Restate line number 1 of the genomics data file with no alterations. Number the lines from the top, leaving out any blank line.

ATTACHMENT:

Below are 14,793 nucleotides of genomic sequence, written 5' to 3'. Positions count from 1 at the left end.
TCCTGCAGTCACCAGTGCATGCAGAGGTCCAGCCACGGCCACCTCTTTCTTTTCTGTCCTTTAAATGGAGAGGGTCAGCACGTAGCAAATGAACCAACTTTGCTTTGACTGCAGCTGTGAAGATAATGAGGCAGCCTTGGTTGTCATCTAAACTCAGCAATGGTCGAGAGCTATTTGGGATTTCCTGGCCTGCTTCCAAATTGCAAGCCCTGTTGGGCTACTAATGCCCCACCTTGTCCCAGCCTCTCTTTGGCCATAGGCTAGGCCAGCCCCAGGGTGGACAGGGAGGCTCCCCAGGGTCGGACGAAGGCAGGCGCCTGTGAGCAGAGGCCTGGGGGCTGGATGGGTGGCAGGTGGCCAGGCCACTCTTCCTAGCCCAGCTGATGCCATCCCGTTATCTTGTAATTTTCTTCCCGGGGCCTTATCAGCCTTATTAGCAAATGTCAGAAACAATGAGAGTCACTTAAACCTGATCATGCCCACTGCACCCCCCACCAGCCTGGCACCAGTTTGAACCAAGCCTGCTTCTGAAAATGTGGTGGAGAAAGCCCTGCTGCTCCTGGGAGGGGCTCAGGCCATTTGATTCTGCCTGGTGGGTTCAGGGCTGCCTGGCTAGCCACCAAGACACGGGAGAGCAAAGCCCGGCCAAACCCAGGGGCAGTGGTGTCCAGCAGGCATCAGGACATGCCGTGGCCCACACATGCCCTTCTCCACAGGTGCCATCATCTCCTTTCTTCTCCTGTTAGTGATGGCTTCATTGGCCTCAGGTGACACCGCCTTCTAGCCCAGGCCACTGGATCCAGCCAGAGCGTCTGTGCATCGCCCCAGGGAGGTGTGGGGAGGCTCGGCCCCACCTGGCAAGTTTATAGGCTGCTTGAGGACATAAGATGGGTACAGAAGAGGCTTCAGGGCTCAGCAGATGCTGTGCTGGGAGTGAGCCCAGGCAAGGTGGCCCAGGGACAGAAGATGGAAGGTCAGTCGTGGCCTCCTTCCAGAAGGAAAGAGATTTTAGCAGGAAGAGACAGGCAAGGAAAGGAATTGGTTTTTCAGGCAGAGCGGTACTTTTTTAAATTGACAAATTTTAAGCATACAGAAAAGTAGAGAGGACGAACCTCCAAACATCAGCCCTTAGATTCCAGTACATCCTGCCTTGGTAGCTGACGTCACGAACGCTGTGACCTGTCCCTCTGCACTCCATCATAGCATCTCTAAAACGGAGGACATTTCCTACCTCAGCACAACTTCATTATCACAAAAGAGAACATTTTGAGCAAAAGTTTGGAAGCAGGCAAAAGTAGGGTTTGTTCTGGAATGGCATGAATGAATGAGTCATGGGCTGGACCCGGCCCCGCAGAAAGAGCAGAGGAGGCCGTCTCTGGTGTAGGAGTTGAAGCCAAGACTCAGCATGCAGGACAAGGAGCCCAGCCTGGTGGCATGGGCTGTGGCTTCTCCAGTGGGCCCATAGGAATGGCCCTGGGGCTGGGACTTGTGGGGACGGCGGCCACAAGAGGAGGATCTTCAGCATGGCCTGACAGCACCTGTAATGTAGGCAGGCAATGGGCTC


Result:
Below are 14,793 nucleotides of genomic sequence, written 5' to 3'. Positions count from 1 at the left end.